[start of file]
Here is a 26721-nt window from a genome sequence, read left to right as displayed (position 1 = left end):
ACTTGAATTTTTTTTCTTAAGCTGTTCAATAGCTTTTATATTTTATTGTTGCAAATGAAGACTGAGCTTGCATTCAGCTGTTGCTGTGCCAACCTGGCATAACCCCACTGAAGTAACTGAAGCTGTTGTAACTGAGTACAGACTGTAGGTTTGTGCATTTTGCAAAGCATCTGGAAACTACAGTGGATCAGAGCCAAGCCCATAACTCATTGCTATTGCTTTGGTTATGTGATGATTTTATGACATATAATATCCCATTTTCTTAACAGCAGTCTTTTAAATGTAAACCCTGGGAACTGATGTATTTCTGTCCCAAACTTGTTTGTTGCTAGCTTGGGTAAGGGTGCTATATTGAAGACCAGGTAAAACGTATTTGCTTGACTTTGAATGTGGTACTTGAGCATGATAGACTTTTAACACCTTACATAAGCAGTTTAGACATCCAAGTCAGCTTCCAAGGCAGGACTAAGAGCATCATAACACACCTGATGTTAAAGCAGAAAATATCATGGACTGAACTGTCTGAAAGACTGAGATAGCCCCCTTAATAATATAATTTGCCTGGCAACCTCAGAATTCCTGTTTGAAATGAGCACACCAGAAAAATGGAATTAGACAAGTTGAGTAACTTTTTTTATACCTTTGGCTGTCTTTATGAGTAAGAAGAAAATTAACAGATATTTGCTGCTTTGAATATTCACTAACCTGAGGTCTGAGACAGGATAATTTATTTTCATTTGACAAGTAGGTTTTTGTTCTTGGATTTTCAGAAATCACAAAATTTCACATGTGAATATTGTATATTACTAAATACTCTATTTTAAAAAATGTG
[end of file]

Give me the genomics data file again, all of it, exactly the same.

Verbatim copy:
Here is a 26721-nt window from a genome sequence, read left to right as displayed (position 1 = left end):
ACTTGAATTTTTTTTCTTAAGCTGTTCAATAGCTTTTATATTTTATTGTTGCAAATGAAGACTGAGCTTGCATTCAGCTGTTGCTGTGCCAACCTGGCATAACCCCACTGAAGTAACTGAAGCTGTTGTAACTGAGTACAGACTGTAGGTTTGTGCATTTTGCAAAGCATCTGGAAACTACAGTGGATCAGAGCCAAGCCCATAACTCATTGCTATTGCTTTGGTTATGTGATGATTTTATGACATATAATATCCCATTTTCTTAACAGCAGTCTTTTAAATGTAAACCCTGGGAACTGATGTATTTCTGTCCCAAACTTGTTTGTTGCTAGCTTGGGTAAGGGTGCTATATTGAAGACCAGGTAAAACGTATTTGCTTGACTTTGAATGTGGTACTTGAGCATGATAGACTTTTAACACCTTACATAAGCAGTTTAGACATCCAAGTCAGCTTCCAAGGCAGGACTAAGAGCATCATAACACACCTGATGTTAAAGCAGAAAATATCATGGACTGAACTGTCTGAAAGACTGAGATAGCCCCCTTAATAATATAATTTGCCTGGCAACCTCAGAATTCCTGTTTGAAATGAGCACACCAGAAAAATGGAATTAGACAAGTTGAGTAACTTTTTTTATACCTTTGGCTGTCTTTATGAGTAAGAAGAAAATTAACAGATATTTGCTGCTTTGAATATTCACTAACCTGAGGTCTGAGACAGGATAATTTATTTTCATTTGACAAGTAGGTTTTTGTTCTTGGATTTTCAGAAATCACAAAATTTCACATGTGAATATTGTATATTACTAAATACTCTATTTTAAAAAATGTG